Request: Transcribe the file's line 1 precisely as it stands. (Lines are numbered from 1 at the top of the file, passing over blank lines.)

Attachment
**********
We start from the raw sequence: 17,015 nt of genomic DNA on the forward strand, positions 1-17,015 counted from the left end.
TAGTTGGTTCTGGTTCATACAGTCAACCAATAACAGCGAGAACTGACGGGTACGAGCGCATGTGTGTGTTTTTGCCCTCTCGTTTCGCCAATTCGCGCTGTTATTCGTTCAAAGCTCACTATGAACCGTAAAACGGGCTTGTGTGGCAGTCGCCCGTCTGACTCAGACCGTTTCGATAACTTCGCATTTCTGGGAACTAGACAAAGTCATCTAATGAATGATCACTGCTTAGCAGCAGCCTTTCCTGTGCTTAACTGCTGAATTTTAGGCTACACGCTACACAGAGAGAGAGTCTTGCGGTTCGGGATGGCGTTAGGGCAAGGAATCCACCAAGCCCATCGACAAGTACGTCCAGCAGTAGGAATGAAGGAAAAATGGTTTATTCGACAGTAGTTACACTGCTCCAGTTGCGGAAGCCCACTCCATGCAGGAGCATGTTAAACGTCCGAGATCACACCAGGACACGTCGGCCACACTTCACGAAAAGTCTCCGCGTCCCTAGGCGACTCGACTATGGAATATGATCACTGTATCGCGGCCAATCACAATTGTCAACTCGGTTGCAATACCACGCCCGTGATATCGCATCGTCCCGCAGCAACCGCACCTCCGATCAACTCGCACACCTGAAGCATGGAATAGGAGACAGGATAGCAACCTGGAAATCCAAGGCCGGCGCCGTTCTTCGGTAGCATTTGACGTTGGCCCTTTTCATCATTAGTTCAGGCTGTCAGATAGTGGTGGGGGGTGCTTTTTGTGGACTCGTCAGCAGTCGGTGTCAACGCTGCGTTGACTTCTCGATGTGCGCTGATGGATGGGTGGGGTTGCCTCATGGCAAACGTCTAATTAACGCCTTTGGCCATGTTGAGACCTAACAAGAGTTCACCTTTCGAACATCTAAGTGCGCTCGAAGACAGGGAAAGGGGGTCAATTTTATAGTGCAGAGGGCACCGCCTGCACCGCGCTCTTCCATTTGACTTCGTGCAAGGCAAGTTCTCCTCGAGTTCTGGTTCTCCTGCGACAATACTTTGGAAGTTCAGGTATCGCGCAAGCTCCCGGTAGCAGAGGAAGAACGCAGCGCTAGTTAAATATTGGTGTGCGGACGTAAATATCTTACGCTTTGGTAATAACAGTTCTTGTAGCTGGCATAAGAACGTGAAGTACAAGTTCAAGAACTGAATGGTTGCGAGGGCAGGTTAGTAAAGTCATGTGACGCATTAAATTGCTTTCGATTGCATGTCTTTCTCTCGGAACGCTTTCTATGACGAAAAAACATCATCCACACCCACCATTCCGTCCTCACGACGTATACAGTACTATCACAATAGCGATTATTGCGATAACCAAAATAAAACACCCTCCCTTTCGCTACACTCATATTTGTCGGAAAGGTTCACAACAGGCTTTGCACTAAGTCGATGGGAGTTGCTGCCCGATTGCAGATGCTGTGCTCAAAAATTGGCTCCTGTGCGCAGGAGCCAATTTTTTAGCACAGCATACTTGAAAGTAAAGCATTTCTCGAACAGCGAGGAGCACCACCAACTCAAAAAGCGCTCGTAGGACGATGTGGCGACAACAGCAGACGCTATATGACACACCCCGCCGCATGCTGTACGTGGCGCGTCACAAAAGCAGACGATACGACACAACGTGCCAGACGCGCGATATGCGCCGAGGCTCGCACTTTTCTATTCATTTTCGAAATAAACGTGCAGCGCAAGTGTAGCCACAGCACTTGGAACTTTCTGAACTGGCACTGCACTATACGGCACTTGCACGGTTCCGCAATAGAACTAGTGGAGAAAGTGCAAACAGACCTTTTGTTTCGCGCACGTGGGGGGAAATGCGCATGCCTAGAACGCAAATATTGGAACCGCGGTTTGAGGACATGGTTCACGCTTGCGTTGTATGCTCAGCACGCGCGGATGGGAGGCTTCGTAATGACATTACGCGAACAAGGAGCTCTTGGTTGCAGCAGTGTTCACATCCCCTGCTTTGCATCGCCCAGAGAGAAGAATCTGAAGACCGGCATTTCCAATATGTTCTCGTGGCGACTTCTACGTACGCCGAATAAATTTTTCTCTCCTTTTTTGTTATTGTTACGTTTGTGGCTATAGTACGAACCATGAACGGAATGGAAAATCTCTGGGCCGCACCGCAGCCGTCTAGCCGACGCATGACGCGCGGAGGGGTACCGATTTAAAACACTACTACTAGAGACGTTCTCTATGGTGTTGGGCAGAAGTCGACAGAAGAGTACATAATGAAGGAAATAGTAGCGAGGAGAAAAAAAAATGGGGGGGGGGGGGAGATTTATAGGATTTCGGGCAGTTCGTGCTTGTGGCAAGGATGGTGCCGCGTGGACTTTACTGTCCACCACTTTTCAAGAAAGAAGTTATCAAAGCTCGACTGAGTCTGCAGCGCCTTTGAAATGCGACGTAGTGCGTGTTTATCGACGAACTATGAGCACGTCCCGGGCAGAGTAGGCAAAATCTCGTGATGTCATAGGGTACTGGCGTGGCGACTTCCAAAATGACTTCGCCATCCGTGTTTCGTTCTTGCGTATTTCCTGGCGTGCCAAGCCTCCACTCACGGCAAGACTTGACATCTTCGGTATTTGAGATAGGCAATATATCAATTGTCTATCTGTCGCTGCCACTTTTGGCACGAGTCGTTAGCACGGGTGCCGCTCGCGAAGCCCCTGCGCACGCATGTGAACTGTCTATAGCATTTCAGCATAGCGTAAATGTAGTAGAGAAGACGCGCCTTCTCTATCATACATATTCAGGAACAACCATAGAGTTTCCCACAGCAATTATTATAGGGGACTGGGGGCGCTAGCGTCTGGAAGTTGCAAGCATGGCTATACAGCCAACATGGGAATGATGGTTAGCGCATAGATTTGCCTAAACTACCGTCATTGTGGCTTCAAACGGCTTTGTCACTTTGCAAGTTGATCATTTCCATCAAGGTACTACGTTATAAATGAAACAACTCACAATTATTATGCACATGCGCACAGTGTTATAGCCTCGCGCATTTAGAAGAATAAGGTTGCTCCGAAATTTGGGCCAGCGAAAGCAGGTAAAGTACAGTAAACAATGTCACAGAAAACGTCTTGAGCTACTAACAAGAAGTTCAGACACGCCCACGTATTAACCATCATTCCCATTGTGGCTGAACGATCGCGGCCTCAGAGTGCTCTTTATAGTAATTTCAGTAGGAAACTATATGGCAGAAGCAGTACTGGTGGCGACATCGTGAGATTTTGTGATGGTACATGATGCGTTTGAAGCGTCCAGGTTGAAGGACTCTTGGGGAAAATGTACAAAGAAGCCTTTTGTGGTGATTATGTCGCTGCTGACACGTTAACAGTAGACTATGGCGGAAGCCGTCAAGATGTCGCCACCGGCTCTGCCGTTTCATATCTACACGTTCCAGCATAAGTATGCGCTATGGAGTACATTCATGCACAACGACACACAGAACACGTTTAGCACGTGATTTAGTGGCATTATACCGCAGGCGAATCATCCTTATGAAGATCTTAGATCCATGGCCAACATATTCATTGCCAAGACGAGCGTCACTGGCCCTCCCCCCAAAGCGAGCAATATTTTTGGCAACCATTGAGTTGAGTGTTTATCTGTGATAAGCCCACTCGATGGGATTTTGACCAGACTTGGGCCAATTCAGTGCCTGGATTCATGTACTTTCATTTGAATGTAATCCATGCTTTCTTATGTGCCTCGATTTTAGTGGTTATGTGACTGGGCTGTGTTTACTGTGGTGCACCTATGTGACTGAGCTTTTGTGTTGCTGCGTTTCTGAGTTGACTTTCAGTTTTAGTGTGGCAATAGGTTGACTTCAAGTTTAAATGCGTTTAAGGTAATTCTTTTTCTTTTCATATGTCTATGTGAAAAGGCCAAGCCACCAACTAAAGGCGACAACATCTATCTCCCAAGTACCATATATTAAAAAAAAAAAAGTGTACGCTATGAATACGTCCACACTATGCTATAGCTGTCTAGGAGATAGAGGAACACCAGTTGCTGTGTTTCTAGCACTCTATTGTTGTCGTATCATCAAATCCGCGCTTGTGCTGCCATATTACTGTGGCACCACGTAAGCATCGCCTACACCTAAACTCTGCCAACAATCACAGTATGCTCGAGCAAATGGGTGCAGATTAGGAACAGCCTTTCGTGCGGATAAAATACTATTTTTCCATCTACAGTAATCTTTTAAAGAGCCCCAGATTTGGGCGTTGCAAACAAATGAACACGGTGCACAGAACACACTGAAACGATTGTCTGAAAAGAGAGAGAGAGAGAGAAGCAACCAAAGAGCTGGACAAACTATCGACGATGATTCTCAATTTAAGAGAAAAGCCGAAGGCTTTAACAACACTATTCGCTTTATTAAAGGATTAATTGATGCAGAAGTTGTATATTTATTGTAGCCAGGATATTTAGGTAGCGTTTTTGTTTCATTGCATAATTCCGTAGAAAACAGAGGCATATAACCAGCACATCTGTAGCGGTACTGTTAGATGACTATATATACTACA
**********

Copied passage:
We start from the raw sequence: 17,015 nt of genomic DNA on the forward strand, positions 1-17,015 counted from the left end.